Relationship between Existentialism and OntologyJuly 1, 2021
On a conflict that turned into an irreconcilable contradiction between existence and knowledge, existentialism offered many different approaches, from Catholicism (Pascal) to Protestantism (Kierkegaard) to atheism (Sartre).
Existential thinkers differ from the philosophical tradition not only by discovering the uniqueness of human existence, but also by basing the tragic image of the human condition on the sense of existence.
The originality of the idea of existence in Heidegger’s works sometimes approaches a radical nihilism and an absolute mysticism, with the frequent emphasis of the omnipresent presence of death. In fact, Heidegger very resolutely replaces the “problem of being” with the usual problems of existence. From that moment on, existence takes on an artificial and coercive guise from the point of view of “being”, and this artificiality undermines the dignity of all thought. Existence is irreparable at the heart of Dasein (the key word of Heidegger’s thought; “being there” means “being”, man’s existence). raises a concern. There is no remedy for the oblivion of existence. In his writing, which is poetic rather than demonstrative, Heidegger brings together terms such as the artificiality of existence, the feeling of abandonment, abandonment, depression, giving them absolute meaning.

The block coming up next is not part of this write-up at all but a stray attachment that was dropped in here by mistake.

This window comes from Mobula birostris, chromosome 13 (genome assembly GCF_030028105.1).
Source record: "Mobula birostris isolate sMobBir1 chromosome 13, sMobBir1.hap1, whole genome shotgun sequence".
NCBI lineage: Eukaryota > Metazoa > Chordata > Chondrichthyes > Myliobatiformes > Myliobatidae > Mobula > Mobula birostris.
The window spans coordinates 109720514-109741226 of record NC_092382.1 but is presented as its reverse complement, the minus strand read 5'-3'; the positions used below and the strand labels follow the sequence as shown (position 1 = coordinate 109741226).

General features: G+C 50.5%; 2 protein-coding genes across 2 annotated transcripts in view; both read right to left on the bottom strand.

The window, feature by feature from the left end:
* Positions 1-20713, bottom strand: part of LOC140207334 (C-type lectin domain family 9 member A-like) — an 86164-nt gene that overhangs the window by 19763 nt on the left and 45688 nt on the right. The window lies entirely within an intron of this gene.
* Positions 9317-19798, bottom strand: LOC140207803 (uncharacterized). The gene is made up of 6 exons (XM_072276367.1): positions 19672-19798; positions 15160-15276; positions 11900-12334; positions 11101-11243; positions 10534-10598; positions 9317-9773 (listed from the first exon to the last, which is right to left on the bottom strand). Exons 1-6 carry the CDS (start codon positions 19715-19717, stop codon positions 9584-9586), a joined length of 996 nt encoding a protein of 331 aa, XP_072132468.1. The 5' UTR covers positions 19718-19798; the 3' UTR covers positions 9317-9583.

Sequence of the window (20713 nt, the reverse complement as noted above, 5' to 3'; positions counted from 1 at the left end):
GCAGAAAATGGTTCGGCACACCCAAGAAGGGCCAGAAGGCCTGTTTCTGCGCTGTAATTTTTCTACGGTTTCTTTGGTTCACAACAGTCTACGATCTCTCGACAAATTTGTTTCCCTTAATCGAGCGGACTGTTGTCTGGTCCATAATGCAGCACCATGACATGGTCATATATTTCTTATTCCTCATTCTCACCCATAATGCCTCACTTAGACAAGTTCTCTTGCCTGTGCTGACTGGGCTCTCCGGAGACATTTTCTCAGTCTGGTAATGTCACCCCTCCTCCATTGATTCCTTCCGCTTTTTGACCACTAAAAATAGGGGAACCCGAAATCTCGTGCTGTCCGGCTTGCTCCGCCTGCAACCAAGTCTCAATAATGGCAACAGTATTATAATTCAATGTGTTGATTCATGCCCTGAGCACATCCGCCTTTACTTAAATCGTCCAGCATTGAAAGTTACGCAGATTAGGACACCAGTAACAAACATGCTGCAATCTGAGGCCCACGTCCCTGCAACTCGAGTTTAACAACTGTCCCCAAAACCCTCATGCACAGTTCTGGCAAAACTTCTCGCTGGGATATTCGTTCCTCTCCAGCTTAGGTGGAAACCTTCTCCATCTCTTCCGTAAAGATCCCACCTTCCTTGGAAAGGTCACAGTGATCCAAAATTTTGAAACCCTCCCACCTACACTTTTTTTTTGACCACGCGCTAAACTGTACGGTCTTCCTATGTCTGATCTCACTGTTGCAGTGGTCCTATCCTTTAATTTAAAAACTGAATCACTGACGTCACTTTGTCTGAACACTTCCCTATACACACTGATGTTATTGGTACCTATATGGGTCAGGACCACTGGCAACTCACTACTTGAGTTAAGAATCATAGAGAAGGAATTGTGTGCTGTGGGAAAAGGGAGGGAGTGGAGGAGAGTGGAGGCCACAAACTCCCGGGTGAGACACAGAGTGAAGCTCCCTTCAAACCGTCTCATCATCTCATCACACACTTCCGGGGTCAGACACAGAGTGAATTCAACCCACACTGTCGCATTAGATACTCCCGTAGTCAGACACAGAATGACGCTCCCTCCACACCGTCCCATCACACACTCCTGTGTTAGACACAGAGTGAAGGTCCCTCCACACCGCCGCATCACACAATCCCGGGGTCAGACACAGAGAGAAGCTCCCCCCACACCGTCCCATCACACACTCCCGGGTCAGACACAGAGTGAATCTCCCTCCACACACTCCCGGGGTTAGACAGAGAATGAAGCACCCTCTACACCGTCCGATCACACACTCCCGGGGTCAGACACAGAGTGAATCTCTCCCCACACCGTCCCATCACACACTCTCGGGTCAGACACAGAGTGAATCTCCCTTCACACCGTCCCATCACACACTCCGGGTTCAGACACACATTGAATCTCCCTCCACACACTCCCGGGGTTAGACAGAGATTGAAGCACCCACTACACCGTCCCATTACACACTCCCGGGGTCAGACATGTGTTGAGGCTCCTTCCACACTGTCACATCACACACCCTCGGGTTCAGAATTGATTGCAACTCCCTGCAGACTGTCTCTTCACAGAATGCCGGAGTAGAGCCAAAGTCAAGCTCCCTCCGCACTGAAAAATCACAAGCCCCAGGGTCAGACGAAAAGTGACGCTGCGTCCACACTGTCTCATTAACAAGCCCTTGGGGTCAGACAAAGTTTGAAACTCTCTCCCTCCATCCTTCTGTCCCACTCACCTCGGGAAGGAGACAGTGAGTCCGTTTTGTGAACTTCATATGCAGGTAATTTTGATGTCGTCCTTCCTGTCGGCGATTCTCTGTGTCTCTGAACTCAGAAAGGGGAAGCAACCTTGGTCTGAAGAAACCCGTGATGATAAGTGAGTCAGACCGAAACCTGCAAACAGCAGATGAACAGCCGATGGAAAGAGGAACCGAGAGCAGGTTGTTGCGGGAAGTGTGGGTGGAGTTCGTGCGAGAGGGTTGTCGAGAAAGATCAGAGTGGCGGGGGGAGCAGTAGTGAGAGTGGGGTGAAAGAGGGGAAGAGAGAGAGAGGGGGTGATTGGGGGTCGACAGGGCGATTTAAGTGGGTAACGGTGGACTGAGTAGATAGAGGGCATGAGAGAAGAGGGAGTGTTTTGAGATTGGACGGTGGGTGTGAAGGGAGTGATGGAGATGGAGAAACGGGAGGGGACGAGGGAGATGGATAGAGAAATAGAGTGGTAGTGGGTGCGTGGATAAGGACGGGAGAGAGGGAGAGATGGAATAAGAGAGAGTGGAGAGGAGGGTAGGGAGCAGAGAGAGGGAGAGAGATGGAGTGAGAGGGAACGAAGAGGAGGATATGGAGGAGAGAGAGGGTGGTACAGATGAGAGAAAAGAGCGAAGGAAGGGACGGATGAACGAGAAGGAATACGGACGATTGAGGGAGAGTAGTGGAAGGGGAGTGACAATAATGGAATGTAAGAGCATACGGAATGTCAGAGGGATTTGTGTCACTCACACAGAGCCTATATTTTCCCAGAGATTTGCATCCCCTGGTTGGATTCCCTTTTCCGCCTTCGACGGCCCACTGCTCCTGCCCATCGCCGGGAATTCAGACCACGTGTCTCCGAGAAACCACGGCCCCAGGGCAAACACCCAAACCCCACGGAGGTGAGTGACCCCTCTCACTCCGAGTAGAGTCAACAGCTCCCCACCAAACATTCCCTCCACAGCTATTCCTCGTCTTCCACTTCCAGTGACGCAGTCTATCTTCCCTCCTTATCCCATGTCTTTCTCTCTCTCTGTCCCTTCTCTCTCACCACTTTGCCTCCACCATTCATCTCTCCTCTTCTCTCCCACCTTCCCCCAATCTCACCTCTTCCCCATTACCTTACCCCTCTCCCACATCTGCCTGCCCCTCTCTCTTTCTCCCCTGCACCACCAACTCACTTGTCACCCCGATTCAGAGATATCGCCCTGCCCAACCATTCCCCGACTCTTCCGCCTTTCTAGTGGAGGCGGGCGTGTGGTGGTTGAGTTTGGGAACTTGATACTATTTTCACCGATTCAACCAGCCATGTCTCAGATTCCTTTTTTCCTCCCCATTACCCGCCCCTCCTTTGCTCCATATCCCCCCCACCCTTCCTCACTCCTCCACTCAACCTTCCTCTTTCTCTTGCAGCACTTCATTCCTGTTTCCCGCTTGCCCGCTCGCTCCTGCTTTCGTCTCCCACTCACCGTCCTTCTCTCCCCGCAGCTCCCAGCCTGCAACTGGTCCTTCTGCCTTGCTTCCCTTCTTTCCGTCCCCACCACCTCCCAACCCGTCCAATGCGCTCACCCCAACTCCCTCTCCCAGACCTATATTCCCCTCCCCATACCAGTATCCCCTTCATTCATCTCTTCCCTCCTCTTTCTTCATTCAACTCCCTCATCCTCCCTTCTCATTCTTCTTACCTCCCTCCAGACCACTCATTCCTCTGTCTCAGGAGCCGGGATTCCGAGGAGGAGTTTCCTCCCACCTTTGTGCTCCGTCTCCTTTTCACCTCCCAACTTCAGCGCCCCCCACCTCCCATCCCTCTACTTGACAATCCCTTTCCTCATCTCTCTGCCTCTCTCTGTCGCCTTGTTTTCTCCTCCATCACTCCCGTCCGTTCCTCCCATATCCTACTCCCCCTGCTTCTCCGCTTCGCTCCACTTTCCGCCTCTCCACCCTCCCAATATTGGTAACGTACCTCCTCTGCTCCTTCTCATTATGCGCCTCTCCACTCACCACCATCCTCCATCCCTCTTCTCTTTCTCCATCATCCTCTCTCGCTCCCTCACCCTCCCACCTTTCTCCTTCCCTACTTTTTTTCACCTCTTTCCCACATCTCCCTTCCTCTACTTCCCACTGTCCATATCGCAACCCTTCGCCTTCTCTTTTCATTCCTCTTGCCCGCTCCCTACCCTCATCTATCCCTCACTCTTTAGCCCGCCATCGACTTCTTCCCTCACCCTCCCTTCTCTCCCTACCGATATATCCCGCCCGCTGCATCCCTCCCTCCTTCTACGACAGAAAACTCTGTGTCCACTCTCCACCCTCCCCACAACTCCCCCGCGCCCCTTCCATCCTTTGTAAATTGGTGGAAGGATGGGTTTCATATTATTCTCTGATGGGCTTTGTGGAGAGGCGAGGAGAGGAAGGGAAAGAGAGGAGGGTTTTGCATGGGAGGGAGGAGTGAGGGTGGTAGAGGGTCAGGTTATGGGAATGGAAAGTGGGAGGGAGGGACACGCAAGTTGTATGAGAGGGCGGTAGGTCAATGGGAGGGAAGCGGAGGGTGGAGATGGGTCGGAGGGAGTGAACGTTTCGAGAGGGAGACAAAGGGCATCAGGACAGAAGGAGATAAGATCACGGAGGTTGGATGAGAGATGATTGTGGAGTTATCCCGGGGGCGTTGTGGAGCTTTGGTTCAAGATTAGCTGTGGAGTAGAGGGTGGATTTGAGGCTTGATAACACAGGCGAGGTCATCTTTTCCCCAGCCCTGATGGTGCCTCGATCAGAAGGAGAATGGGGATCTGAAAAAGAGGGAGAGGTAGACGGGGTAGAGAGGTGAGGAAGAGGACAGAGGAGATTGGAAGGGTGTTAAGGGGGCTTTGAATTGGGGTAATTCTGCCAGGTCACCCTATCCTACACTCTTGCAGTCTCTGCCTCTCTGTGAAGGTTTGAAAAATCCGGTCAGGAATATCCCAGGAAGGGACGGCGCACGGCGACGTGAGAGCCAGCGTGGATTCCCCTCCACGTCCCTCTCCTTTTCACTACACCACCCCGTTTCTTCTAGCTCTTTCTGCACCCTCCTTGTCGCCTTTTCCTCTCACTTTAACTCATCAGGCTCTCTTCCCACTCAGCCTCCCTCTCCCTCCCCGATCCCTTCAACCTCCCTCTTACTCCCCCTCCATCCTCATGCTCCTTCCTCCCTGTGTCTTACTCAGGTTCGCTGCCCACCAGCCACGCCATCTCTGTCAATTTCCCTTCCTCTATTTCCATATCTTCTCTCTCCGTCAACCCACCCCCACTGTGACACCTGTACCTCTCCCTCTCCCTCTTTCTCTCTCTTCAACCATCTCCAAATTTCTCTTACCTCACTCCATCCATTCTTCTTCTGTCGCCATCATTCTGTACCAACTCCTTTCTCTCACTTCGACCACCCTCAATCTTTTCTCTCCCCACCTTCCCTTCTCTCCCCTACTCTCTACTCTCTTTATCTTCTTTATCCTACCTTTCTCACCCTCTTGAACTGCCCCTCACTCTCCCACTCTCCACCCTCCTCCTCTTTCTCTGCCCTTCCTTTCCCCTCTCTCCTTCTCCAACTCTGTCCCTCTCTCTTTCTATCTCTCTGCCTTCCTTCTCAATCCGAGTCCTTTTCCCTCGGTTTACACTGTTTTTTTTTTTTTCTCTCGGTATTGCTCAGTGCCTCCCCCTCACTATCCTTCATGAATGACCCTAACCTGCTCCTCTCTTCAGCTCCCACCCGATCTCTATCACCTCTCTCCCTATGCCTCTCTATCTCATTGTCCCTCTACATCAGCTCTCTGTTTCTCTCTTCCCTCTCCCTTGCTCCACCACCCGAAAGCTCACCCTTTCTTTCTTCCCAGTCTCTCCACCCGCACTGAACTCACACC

The idea of being is essential in terms of existence, but on the other hand, it can never be taken as a transcendent thought, and with this quality, it creates doubt and casts a shadow on authentic existence. Deeply tied to the tragic of existence, Heideggerian discourse seems to be trying to find the bottom of the pit of an endless truth. Thrown beyond Existence, exiled out of Being among the “things”, human beings are indebted to Being in such a way that they can never be freed, no matter what anyone says. Because he will never know anything about this being who is everything.
The insoluble paradox of this theory of being (ontology) is that it is an ontology of nothingness. The Heideggerian concern of being is a crisis of “what is”, discovering that it is nothing in the face of nothing that is everything. Such an idea of existence, often presented as if it were a play on words, represents the extremes of nihilism in a carefully developed literary style.